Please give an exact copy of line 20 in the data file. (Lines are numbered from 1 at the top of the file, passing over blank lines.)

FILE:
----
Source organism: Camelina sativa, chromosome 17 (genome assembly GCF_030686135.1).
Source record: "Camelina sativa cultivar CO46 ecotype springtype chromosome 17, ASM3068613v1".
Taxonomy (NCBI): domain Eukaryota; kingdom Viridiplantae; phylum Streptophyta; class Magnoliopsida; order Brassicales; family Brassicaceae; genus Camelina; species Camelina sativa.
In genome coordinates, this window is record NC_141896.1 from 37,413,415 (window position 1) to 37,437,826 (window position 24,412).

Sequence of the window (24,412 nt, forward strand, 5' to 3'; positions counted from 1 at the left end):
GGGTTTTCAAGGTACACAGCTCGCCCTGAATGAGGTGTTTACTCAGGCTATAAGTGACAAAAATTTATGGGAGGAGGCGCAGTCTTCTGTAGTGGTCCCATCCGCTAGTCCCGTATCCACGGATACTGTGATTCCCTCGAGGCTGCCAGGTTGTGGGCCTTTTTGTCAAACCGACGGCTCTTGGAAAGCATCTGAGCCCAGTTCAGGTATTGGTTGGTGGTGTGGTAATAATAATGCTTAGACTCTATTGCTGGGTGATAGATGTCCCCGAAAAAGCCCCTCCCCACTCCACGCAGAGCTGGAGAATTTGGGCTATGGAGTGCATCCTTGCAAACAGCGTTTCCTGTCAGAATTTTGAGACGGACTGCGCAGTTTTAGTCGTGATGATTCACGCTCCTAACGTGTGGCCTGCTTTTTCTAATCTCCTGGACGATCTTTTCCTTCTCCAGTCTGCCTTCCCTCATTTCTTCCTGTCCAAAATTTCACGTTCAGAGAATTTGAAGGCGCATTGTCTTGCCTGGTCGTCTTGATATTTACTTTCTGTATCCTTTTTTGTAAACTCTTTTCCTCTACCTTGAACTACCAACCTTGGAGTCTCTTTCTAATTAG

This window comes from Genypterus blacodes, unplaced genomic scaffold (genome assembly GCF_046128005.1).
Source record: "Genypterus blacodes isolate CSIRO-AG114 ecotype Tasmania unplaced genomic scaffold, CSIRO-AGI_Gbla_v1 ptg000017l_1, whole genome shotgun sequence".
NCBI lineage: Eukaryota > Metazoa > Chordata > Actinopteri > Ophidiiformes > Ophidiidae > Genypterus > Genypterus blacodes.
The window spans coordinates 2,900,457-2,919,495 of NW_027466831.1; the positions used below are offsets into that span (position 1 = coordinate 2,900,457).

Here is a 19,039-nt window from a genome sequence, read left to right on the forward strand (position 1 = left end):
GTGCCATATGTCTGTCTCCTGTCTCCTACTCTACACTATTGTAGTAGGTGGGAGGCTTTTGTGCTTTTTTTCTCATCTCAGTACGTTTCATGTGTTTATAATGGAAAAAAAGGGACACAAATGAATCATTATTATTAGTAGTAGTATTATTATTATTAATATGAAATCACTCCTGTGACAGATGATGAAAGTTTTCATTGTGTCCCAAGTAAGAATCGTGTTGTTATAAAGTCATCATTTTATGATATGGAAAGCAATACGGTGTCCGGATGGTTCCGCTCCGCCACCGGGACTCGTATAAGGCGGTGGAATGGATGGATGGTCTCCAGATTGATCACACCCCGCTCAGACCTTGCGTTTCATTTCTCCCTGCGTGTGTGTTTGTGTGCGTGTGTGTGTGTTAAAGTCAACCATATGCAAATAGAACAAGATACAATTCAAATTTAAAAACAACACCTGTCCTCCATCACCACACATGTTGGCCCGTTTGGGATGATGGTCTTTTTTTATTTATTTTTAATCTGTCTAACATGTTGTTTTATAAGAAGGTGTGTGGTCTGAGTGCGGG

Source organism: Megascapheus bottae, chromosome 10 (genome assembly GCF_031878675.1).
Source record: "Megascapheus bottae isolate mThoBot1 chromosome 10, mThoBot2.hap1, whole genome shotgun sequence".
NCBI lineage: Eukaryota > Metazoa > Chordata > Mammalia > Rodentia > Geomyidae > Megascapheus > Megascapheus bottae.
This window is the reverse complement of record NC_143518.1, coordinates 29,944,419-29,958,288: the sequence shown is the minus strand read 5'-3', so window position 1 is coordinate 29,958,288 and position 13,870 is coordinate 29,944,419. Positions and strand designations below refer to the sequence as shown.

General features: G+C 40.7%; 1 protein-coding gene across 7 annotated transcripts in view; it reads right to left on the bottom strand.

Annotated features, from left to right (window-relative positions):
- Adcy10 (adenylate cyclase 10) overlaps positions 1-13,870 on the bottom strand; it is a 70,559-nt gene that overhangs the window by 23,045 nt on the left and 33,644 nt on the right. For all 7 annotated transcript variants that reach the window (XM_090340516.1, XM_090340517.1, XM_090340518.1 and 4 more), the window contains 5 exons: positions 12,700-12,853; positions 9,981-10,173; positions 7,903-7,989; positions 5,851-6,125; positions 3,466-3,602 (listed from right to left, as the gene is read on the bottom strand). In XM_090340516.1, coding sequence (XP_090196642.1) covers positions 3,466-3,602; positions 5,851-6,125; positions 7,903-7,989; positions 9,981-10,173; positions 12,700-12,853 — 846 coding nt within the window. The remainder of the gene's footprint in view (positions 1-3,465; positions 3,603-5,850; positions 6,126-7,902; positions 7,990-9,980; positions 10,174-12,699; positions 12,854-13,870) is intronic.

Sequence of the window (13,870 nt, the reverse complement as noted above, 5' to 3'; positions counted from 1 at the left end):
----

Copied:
Sequence of the window (13,870 nt, the reverse complement as noted above, 5' to 3'; positions counted from 1 at the left end):